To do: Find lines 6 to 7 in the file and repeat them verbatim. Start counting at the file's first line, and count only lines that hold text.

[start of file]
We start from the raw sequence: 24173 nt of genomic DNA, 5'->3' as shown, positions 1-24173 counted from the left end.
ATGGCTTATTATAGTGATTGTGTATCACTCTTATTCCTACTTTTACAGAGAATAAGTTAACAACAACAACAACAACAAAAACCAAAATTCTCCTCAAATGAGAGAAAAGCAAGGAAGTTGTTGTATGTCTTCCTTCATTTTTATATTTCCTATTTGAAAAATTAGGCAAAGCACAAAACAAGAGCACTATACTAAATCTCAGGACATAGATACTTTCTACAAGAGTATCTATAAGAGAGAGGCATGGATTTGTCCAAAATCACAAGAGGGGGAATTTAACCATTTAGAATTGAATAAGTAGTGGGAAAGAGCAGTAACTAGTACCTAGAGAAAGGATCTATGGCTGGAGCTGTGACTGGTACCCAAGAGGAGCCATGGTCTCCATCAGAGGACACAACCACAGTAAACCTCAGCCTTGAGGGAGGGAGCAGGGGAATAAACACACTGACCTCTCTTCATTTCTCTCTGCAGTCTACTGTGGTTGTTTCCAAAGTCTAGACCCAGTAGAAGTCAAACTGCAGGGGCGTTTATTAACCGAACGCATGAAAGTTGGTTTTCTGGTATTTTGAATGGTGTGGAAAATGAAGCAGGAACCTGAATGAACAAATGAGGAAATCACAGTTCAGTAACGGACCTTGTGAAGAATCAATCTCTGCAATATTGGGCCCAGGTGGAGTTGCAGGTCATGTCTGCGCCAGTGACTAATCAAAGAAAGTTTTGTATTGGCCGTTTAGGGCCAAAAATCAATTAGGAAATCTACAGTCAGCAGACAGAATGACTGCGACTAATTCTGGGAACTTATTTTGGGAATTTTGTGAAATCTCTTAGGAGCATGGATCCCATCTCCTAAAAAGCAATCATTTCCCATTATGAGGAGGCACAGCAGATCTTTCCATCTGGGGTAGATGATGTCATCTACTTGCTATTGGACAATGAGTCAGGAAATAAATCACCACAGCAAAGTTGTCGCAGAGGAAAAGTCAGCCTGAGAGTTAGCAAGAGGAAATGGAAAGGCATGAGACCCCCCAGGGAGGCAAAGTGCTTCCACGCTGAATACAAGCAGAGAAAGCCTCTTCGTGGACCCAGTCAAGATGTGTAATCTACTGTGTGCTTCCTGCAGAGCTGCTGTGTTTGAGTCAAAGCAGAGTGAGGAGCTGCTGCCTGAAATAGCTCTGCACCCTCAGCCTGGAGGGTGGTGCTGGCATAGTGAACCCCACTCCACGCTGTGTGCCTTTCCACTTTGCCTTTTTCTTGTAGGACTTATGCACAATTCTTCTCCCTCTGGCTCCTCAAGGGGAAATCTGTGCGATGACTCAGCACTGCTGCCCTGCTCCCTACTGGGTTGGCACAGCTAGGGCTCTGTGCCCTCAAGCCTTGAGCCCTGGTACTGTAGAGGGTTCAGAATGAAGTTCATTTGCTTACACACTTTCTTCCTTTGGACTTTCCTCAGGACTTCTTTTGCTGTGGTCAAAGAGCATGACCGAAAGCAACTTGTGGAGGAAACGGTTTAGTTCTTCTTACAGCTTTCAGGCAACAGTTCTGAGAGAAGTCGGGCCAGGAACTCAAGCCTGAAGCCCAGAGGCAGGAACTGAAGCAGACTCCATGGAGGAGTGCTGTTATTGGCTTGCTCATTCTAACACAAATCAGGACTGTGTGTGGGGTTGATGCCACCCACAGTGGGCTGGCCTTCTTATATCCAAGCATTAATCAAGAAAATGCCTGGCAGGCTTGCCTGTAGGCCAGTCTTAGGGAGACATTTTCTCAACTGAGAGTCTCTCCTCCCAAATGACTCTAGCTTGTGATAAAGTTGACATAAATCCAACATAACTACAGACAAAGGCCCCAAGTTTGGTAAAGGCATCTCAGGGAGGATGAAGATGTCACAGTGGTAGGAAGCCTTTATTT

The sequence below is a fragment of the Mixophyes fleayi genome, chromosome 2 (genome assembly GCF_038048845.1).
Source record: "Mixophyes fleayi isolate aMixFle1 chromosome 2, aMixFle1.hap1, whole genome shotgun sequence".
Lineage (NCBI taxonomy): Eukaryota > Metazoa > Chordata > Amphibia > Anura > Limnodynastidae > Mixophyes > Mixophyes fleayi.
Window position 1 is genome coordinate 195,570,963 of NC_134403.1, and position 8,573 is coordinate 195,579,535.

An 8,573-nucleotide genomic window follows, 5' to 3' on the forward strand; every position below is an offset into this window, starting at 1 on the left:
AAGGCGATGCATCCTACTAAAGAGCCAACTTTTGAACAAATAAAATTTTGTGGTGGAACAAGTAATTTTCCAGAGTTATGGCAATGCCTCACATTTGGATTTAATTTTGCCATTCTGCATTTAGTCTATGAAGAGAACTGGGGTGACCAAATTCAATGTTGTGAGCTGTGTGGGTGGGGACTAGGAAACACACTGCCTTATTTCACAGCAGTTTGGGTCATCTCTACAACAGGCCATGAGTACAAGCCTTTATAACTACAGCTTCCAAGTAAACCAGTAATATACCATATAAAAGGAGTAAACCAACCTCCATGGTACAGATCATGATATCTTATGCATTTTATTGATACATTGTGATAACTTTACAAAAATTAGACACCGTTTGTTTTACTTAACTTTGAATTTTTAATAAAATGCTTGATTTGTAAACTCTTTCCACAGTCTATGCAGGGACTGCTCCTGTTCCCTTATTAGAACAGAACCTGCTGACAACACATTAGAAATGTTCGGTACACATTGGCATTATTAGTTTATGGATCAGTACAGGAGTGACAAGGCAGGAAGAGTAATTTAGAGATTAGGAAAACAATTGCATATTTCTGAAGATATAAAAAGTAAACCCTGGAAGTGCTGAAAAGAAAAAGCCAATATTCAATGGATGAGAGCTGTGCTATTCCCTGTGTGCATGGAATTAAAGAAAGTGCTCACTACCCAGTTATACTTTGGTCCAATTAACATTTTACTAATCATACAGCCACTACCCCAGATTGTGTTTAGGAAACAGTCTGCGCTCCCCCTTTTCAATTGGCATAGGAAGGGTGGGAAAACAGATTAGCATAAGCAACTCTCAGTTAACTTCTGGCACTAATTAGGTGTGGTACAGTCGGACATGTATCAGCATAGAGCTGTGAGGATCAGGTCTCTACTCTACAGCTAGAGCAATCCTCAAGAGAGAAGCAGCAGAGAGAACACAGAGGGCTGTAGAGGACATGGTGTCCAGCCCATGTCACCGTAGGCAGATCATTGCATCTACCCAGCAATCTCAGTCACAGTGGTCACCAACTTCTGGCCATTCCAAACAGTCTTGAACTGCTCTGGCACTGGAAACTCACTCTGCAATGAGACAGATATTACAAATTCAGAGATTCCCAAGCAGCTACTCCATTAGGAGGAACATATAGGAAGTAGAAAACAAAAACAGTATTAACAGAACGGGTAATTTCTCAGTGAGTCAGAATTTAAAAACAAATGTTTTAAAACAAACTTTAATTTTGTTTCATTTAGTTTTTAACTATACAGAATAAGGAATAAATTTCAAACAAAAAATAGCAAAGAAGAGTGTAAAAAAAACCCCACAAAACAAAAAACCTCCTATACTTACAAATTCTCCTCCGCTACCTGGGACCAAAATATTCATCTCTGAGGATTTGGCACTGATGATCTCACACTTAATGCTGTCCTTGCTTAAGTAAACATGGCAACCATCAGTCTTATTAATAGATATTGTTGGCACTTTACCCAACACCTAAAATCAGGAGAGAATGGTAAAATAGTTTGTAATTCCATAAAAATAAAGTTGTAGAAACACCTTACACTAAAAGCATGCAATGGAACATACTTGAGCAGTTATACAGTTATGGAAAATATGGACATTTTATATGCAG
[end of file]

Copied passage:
Window position 1 is genome coordinate 195,570,963 of NC_134403.1, and position 8,573 is coordinate 195,579,535.

An 8,573-nucleotide genomic window follows, 5' to 3' on the forward strand; every position below is an offset into this window, starting at 1 on the left: